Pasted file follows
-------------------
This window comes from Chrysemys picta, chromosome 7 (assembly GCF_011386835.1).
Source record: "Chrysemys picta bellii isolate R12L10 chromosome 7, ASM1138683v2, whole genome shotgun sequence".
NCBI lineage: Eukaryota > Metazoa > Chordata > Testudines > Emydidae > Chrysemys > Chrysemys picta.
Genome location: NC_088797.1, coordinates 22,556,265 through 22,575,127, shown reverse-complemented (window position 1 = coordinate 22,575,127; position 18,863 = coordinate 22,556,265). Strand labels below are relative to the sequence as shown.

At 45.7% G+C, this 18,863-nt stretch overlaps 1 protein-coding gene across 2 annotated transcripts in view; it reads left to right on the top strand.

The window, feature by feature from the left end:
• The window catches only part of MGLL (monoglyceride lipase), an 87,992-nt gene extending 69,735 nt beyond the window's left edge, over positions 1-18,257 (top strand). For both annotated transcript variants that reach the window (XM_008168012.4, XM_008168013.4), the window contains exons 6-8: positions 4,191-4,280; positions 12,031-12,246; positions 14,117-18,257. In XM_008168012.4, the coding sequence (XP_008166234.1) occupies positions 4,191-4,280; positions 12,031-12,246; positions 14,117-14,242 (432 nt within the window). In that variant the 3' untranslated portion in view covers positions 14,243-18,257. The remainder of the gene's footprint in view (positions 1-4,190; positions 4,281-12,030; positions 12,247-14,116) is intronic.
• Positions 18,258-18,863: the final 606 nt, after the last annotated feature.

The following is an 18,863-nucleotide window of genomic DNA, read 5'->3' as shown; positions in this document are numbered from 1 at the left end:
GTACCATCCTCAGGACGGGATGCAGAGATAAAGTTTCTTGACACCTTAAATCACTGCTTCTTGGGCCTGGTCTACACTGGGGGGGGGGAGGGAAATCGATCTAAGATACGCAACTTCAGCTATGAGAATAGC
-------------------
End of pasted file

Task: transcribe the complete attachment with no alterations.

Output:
This window comes from Chrysemys picta, chromosome 7 (assembly GCF_011386835.1).
Source record: "Chrysemys picta bellii isolate R12L10 chromosome 7, ASM1138683v2, whole genome shotgun sequence".
NCBI lineage: Eukaryota > Metazoa > Chordata > Testudines > Emydidae > Chrysemys > Chrysemys picta.
Genome location: NC_088797.1, coordinates 22,556,265 through 22,575,127, shown reverse-complemented (window position 1 = coordinate 22,575,127; position 18,863 = coordinate 22,556,265). Strand labels below are relative to the sequence as shown.

At 45.7% G+C, this 18,863-nt stretch overlaps 1 protein-coding gene across 2 annotated transcripts in view; it reads left to right on the top strand.

The window, feature by feature from the left end:
• The window catches only part of MGLL (monoglyceride lipase), an 87,992-nt gene extending 69,735 nt beyond the window's left edge, over positions 1-18,257 (top strand). For both annotated transcript variants that reach the window (XM_008168012.4, XM_008168013.4), the window contains exons 6-8: positions 4,191-4,280; positions 12,031-12,246; positions 14,117-18,257. In XM_008168012.4, the coding sequence (XP_008166234.1) occupies positions 4,191-4,280; positions 12,031-12,246; positions 14,117-14,242 (432 nt within the window). In that variant the 3' untranslated portion in view covers positions 14,243-18,257. The remainder of the gene's footprint in view (positions 1-4,190; positions 4,281-12,030; positions 12,247-14,116) is intronic.
• Positions 18,258-18,863: the final 606 nt, after the last annotated feature.

The following is an 18,863-nucleotide window of genomic DNA, read 5'->3' as shown; positions in this document are numbered from 1 at the left end:
GTACCATCCTCAGGACGGGATGCAGAGATAAAGTTTCTTGACACCTTAAATCACTGCTTCTTGGGCCTGGTCTACACTGGGGGGGGGGAGGGAAATCGATCTAAGATACGCAACTTCAGCTATGAGAATAGC